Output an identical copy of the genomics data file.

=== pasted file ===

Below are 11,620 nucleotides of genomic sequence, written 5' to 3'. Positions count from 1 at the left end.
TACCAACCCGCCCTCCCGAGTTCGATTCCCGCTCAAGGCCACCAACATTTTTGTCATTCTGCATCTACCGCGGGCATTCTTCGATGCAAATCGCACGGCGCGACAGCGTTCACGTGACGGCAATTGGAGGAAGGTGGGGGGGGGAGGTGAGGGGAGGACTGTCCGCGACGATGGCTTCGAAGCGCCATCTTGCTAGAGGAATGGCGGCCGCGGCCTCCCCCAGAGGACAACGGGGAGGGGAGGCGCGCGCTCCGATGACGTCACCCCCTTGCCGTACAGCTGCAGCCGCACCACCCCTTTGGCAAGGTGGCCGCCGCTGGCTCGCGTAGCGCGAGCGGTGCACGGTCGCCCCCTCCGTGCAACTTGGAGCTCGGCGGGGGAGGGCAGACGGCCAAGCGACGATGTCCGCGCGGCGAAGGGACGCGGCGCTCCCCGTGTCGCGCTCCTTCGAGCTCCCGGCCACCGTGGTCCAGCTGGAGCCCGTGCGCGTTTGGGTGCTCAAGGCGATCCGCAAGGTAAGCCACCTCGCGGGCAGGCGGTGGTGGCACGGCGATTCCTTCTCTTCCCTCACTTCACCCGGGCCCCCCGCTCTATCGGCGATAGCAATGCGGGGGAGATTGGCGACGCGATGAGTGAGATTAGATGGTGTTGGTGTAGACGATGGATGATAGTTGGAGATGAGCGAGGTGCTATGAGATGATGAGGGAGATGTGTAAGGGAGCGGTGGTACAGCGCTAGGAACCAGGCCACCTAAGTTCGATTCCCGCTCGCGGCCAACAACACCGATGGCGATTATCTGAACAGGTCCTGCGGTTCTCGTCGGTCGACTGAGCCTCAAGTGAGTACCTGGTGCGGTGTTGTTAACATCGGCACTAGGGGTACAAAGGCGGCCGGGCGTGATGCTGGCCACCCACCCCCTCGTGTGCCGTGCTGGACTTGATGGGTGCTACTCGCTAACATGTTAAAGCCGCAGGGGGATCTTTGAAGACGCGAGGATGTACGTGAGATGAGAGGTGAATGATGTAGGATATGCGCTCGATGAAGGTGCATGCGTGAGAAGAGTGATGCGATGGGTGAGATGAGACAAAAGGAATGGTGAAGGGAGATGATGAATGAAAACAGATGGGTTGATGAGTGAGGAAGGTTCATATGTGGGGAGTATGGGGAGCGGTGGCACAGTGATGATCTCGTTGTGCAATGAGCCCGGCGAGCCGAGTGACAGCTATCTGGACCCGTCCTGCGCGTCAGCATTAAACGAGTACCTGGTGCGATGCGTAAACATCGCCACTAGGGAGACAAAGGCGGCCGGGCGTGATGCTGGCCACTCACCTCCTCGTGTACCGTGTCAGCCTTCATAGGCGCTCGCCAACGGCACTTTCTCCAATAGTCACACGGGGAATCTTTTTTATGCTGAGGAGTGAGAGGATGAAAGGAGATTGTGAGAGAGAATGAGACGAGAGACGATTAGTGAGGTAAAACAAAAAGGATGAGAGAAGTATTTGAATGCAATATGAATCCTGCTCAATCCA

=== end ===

Below are 11,620 nucleotides of genomic sequence, written 5' to 3'. Positions count from 1 at the left end.
TACCAACCCGCCCTCCCGAGTTCGATTCCCGCTCAAGGCCACCAACATTTTTGTCATTCTGCATCTACCGCGGGCATTCTTCGATGCAAATCGCACGGCGCGACAGCGTTCACGTGACGGCAATTGGAGGAAGGTGGGGGGGGGAGGTGAGGGGAGGACTGTCCGCGACGATGGCTTCGAAGCGCCATCTTGCTAGAGGAATGGCGGCCGCGGCCTCCCCCAGAGGACAACGGGGAGGGGAGGCGCGCGCTCCGATGACGTCACCCCCTTGCCGTACAGCTGCAGCCGCACCACCCCTTTGGCAAGGTGGCCGCCGCTGGCTCGCGTAGCGCGAGCGGTGCACGGTCGCCCCCTCCGTGCAACTTGGAGCTCGGCGGGGGAGGGCAGACGGCCAAGCGACGATGTCCGCGCGGCGAAGGGACGCGGCGCTCCCCGTGTCGCGCTCCTTCGAGCTCCCGGCCACCGTGGTCCAGCTGGAGCCCGTGCGCGTTTGGGTGCTCAAGGCGATCCGCAAGGTAAGCCACCTCGCGGGCAGGCGGTGGTGGCACGGCGATTCCTTCTCTTCCCTCACTTCACCCGGGCCCCCCGCTCTATCGGCGATAGCAATGCGGGGGAGATTGGCGACGCGATGAGTGAGATTAGATGGTGTTGGTGTAGACGATGGATGATAGTTGGAGATGAGCGAGGTGCTATGAGATGATGAGGGAGATGTGTAAGGGAGCGGTGGTACAGCGCTAGGAACCAGGCCACCTAAGTTCGATTCCCGCTCGCGGCCAACAACACCGATGGCGATTATCTGAACAGGTCCTGCGGTTCTCGTCGGTCGACTGAGCCTCAAGTGAGTACCTGGTGCGGTGTTGTTAACATCGGCACTAGGGGTACAAAGGCGGCCGGGCGTGATGCTGGCCACCCACCCCCTCGTGTGCCGTGCTGGACTTGATGGGTGCTACTCGCTAACATGTTAAAGCCGCAGGGGGATCTTTGAAGACGCGAGGATGTACGTGAGATGAGAGGTGAATGATGTAGGATATGCGCTCGATGAAGGTGCATGCGTGAGAAGAGTGATGCGATGGGTGAGATGAGACAAAAGGAATGGTGAAGGGAGATGATGAATGAAAACAGATGGGTTGATGAGTGAGGAAGGTTCATATGTGGGGAGTATGGGGAGCGGTGGCACAGTGATGATCTCGTTGTGCAATGAGCCCGGCGAGCCGAGTGACAGCTATCTGGACCCGTCCTGCGCGTCAGCATTAAACGAGTACCTGGTGCGATGCGTAAACATCGCCACTAGGGAGACAAAGGCGGCCGGGCGTGATGCTGGCCACTCACCTCCTCGTGTACCGTGTCAGCCTTCATAGGCGCTCGCCAACGGCACTTTCTCCAATAGTCACACGGGGAATCTTTTTTATGCTGAGGAGTGAGAGGATGAAAGGAGATTGTGAGAGAGAATGAGACGAGAGACGATTAGTGAGGTAAAACAAAAAGGATGAGAGAAGTATTTGAATGCAATATGAATCCTGCTCAATCCA